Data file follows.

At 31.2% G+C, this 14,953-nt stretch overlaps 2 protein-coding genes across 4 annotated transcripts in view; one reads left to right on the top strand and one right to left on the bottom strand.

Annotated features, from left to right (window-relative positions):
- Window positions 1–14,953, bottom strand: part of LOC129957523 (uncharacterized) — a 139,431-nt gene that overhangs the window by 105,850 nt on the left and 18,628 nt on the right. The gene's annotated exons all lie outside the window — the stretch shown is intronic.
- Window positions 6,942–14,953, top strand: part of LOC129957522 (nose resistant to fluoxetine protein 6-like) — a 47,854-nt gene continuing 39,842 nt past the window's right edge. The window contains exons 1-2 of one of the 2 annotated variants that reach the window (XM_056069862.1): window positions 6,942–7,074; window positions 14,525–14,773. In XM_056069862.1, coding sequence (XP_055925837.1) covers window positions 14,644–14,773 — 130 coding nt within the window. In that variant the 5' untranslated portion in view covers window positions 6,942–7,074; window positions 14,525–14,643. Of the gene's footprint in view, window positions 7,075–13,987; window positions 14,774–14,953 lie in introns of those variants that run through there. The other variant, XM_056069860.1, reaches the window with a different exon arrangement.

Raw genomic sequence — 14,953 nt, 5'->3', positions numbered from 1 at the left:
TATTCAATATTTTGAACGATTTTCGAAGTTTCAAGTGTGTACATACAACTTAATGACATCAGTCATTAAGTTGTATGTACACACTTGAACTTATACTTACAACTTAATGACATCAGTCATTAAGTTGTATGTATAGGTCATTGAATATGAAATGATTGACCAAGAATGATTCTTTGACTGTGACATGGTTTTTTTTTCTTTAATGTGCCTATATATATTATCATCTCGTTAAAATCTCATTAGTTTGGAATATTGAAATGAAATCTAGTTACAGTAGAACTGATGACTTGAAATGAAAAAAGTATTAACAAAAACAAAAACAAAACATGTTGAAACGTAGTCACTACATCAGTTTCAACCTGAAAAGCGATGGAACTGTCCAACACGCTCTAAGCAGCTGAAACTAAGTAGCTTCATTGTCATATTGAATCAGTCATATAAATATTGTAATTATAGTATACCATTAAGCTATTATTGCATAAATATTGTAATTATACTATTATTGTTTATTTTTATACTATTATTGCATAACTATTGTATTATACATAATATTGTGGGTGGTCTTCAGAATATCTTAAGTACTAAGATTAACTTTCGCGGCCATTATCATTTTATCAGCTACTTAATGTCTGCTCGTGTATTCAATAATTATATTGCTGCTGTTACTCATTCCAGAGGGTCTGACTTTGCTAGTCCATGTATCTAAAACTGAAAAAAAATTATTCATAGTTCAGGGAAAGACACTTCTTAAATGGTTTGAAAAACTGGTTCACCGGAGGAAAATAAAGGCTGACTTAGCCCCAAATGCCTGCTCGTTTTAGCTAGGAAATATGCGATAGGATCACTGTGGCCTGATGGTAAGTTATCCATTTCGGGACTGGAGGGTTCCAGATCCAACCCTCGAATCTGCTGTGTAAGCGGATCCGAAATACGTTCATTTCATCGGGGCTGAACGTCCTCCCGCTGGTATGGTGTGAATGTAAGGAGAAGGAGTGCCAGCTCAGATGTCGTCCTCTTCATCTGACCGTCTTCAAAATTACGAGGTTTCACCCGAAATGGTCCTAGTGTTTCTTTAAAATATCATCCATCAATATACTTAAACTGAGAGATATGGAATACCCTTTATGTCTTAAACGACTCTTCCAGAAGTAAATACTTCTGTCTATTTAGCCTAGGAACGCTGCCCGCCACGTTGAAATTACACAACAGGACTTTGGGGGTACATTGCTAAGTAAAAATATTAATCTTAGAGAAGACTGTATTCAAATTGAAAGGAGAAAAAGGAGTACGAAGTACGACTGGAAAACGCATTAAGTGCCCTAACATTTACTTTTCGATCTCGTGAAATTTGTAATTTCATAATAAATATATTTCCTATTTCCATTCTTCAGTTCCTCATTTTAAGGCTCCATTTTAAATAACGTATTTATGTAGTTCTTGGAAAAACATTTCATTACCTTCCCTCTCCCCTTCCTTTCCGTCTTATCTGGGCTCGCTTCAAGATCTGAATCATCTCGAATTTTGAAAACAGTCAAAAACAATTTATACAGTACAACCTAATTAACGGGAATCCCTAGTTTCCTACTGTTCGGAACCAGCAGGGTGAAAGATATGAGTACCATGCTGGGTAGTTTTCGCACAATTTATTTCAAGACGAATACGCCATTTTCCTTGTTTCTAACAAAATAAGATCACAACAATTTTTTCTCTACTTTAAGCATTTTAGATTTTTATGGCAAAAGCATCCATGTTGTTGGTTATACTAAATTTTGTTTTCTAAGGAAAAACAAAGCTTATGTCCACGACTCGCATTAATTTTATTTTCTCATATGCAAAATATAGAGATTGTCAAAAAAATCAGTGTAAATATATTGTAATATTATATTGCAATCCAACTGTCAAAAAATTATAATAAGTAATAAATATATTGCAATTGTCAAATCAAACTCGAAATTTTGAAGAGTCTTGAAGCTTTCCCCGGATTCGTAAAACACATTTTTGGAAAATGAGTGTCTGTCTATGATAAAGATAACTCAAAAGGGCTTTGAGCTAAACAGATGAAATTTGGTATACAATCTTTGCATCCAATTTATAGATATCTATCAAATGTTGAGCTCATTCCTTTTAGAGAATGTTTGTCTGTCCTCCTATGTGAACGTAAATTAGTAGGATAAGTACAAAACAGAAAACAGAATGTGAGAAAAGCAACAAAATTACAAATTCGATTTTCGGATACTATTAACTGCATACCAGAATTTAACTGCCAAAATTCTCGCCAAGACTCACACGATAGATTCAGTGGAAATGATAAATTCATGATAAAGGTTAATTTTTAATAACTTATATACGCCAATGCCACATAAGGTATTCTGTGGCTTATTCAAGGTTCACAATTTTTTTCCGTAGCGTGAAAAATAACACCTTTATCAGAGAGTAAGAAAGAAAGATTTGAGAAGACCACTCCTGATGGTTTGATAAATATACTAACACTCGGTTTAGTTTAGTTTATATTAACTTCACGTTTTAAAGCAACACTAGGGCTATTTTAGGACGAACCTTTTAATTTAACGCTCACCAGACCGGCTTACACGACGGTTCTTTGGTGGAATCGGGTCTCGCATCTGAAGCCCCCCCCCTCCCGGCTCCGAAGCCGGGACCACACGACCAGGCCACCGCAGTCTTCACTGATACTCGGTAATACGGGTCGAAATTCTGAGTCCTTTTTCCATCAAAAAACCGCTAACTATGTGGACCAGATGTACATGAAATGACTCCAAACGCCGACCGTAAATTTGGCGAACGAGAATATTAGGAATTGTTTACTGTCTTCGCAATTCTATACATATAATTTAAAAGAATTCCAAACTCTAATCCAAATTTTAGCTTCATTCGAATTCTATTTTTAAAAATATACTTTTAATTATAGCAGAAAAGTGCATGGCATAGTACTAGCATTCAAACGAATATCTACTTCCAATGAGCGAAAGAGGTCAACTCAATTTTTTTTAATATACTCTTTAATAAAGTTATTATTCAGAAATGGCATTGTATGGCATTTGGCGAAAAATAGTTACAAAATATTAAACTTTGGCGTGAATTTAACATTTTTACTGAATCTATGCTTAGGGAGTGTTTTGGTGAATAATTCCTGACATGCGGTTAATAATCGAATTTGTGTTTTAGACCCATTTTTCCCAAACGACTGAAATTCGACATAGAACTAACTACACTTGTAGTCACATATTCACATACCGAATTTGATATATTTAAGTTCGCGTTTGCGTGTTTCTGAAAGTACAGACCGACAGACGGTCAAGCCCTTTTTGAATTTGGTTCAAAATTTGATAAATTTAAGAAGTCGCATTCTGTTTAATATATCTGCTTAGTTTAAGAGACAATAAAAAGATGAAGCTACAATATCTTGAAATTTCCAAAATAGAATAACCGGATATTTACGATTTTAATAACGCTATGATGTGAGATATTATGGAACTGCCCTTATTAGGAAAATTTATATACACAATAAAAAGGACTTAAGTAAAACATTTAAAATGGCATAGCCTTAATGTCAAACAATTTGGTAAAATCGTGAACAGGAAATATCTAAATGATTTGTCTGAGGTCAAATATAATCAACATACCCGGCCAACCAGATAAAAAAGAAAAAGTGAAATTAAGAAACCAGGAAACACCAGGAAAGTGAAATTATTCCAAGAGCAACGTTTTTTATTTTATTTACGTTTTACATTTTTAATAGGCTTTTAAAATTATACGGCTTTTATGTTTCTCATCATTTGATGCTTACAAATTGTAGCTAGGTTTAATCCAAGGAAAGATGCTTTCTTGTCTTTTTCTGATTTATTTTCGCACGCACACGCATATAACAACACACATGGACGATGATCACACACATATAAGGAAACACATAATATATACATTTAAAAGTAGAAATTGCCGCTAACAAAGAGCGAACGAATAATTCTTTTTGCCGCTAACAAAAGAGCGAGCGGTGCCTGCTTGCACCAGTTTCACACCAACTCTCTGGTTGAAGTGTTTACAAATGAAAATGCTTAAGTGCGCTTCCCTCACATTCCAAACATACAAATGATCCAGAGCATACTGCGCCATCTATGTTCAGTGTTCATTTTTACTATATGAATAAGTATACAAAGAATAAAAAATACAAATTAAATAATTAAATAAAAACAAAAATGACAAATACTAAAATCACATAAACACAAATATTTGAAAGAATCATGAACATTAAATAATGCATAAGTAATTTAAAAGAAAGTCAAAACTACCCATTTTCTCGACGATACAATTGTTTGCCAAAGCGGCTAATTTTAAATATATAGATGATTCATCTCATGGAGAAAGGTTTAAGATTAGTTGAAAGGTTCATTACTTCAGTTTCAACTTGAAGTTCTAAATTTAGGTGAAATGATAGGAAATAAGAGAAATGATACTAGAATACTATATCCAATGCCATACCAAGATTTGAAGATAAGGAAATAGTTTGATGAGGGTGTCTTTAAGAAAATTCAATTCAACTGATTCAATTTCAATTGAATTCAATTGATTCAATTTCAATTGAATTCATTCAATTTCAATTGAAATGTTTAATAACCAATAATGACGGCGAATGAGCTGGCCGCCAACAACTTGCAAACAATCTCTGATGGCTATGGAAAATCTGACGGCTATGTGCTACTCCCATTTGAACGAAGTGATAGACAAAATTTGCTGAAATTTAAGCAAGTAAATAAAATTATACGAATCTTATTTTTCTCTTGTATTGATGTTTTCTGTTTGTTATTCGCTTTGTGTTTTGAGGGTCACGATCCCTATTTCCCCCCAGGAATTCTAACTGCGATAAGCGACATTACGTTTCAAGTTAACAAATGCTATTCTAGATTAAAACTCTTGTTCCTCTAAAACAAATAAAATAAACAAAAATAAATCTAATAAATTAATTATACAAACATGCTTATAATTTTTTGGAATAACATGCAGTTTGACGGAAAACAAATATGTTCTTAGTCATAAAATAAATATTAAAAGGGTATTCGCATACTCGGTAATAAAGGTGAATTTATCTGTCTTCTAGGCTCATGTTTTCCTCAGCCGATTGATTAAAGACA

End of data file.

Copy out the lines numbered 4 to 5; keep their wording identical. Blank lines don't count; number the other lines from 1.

- Window positions 6,942–14,953, top strand: part of LOC129957522 (nose resistant to fluoxetine protein 6-like) — a 47,854-nt gene continuing 39,842 nt past the window's right edge. The window contains exons 1-2 of one of the 2 annotated variants that reach the window (XM_056069862.1): window positions 6,942–7,074; window positions 14,525–14,773. In XM_056069862.1, coding sequence (XP_055925837.1) covers window positions 14,644–14,773 — 130 coding nt within the window. In that variant the 5' untranslated portion in view covers window positions 6,942–7,074; window positions 14,525–14,643. Of the gene's footprint in view, window positions 7,075–13,987; window positions 14,774–14,953 lie in introns of those variants that run through there. The other variant, XM_056069860.1, reaches the window with a different exon arrangement.

Raw genomic sequence — 14,953 nt, 5'->3', positions numbered from 1 at the left: